“America, a nation of immigrants, has a dark past of rejecting “the other.” This history includes the Chinese Exclusion Act of 1882, the National Quotas Act of 1924 and the World War II internment of Japanese Americans. Even in the aftermath of the Holocaust, our borders were barely open to Jewish survivors. In 1945, a million Jewish, Polish, Latvian, Lithuanian, Estonian, Ukrainian and volksdeutsche refugees in displaced persons camps in Germany and Austria faced resettlement. Three-quarters of the million in the DP camps were not Jewish. “The Last Million: Europe’s Displaced Persons from World War to Cold War,” David Nasaw’s new book, recounts how the United States was slow to create adequate camps for the Jewish survivors, and, in the next decade, new laws pushed back on accepting large numbers of Jewish refugees.” Read full story here.
The trial of a leading loyalist has heard a handwriting expert concluded his signature may link him to a set of interviews given to Boston College. Winston Rea, 69, from Springwell Road, in Groomsport, County Down, faces up to 19 charges. They include aiding and abetting the murders of two Catholic men. Mr Rea denies all the charges, which are based on interviews he allegedly gave to the US college. Read full story here.
A new award-winning photography book “The Loss of Oral History” by Jalal Shamsazaran documents his father’s decline from Alzheimer’s disease. He says: “What bothers my father is not forgetting, but instead, it is remembering. Often my 83-year-old father recalls and relives the 1915 invasion of Tabriz by Russia, the death of soldiers and holy fighters of the democratic party in Azerbaijan, the central government killing fathers as their sons bared witness. My father and my aunt are suffering from Alzheimer’s disease, a path that my grandfather had taken as well. This disease is hereditary in our family. My father’s present condition may end up being my own in the future.” See the images and story here and here.
“Hazel de Berg (1913–1984) was a woman of immense talent who, from 1957 onwards, created the National Library of Australia’s first oral history collection. Over 27 years, she recorded the voices of 1,290 Australians born between 1865 and 1953, including artists, writers, composers, scientists and many others. In December 2020, her legacy reaches a whole new audience as part of an innovative collaboration between the National Library and the National Portrait Gallery. Extracts from her recordings bring to life a wide range of portraits, matching visual and audio elements to create an immersive and moving experience. Visitors to the Portrait Gallery (and people across the world who download the specially designed app) will be able to hear extraordinary Australians in their own words (a great many of whom have passed away), thanks to Hazel de Berg’s efforts recording them decades prior.” Read more here.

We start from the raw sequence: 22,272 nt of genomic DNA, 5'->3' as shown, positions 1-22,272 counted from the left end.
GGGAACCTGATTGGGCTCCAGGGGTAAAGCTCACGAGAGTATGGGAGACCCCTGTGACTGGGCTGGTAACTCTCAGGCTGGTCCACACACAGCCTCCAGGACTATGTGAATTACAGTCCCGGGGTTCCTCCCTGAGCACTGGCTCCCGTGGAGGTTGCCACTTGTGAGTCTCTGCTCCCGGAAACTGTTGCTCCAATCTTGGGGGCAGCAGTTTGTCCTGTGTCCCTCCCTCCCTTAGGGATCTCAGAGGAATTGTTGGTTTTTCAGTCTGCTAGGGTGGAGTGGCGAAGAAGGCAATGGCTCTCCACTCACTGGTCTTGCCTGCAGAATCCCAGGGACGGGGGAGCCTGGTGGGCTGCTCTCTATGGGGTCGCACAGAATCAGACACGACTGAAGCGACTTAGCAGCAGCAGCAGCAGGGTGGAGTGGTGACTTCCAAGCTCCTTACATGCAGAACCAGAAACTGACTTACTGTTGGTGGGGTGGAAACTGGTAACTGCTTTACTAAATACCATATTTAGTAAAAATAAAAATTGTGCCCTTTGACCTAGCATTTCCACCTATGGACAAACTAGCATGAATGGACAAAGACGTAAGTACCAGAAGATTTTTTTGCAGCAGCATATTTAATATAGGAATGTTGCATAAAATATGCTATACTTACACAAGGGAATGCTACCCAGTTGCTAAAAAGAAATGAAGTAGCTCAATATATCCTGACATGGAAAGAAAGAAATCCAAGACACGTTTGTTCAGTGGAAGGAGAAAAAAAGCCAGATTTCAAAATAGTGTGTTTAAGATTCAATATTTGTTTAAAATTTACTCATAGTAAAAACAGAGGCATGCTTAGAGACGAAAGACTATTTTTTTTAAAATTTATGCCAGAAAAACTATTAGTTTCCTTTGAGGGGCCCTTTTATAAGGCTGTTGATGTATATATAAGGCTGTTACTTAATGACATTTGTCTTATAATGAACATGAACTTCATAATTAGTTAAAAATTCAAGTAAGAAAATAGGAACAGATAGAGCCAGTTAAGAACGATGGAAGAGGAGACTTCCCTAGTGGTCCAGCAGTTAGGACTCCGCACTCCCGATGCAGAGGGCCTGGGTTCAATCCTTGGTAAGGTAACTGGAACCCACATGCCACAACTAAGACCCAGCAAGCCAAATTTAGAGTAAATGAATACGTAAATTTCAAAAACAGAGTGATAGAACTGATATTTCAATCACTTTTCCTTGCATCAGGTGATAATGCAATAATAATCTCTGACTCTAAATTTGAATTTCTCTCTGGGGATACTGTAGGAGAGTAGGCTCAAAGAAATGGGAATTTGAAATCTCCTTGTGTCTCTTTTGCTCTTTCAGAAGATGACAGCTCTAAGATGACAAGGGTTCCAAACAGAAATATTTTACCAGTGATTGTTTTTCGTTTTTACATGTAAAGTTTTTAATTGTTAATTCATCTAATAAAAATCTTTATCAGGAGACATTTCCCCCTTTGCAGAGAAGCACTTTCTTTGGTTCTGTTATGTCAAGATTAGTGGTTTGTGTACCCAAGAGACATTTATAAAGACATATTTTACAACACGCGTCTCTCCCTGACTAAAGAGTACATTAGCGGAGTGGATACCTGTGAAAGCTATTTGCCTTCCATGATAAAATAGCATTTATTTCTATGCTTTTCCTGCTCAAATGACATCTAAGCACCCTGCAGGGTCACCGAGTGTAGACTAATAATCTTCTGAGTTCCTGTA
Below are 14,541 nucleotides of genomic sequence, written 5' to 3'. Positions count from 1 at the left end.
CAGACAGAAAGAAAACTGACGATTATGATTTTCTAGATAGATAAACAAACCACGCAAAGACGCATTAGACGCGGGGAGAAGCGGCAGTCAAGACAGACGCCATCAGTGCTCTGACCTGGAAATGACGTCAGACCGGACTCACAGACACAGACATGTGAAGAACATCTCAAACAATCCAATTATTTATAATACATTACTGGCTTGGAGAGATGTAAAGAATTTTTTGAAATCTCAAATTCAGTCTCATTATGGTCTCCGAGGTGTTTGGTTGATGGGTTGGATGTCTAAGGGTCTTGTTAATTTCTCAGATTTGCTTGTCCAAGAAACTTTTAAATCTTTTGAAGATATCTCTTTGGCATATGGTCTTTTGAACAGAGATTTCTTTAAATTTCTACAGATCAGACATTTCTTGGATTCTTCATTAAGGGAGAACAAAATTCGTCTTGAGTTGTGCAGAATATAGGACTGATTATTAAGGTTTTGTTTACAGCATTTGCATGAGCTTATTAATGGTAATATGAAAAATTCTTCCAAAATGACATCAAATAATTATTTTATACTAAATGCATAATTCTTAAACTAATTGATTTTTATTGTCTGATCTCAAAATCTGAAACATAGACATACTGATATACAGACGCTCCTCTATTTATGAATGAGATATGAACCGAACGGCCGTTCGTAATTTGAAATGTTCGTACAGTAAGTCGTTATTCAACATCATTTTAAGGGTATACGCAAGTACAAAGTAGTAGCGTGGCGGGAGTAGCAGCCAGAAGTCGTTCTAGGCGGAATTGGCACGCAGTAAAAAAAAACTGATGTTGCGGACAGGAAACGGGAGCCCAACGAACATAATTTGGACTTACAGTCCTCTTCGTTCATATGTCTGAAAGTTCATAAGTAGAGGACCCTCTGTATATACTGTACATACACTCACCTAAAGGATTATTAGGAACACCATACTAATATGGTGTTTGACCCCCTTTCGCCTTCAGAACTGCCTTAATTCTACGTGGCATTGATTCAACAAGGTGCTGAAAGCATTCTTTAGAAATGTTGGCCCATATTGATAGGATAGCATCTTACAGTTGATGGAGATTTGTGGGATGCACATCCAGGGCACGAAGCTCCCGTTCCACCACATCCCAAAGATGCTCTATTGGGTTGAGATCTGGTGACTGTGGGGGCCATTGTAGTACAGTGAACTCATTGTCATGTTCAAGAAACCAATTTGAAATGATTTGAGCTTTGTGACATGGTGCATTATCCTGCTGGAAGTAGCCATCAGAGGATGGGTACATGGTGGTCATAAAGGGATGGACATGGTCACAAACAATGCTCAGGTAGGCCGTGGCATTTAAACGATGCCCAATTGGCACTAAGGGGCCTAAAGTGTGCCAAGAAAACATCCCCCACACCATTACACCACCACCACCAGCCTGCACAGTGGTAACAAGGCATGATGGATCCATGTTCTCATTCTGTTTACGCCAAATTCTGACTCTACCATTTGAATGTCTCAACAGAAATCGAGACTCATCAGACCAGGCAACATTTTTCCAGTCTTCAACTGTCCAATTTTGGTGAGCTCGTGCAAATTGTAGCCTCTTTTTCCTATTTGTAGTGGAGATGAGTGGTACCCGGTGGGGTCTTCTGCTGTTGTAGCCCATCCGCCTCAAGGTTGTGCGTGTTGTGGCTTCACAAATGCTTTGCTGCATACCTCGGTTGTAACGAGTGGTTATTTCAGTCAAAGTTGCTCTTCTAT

“Through their visual project “Greek Australians: In Their Own Image,” Australian documentary photographer Effy Alexakis and her historian collaborator Leonard Janiszewski have shone a light on a kind of Greek-Australian history that few are familiar with, with more than 2,000 recorded oral history interviews as well as various types of documentation.” Read more here.
Recipients of the 2020 editions of NZ Oral History Awards and the NZ Research Trust Fund Awards have been announced here.
Winston Rea believed loyalist leaders should have stopped the activities of the Shankill Butchers during the Troubles, his trial has heard. Mr Rea, from Springwell Road, in Groomsport, County Down, faces 19 charges relating to offences allegedly committed between 1973 and 1996. The 69-year-old denies all charges. The charges against Mr Rea are based on contributions the prosecution say he made to an oral history project at Boston College in the United States. Read more here.
“A memorandum of understanding was recently signed between the head of Iranian National Commission for the United Nations Education, Scientific and Cultural Organization, Hojjatollah Ayyoubi, and the CEO of Specialized Agricultural Services Holding Company, Mohammad Mojabi, to found Iran’s National Caviar Museum. The museum will be located in the city of Kiashahr in the northern Gilan Province, Mehr News Agency reported. Based on the MoU, the two sides will collaborate on international issues related to caviar and for compiling the oral history of the Caspian Sea caviar. Read full story here.
“Dealey Plaza is widely hailed as the birthplace of Dallas, it’s also known for something much more grim — the assassination of President John F. Kennedy in 1963. A new digital exhibit at the Sixth Floor Museum at Dealey Plaza will help visitors explore the events of Nov. 22, 1963 without ever having to leave their homes. The interactive guide offers a variety of multimedia features, most notably a narrated walking tour that lets visitors explore the site of the Kennedy assassination. The guide will be the first of its kind, as it offers a detailed history of Dealey Plaza.” Oral history excerpts are included. See the guide here.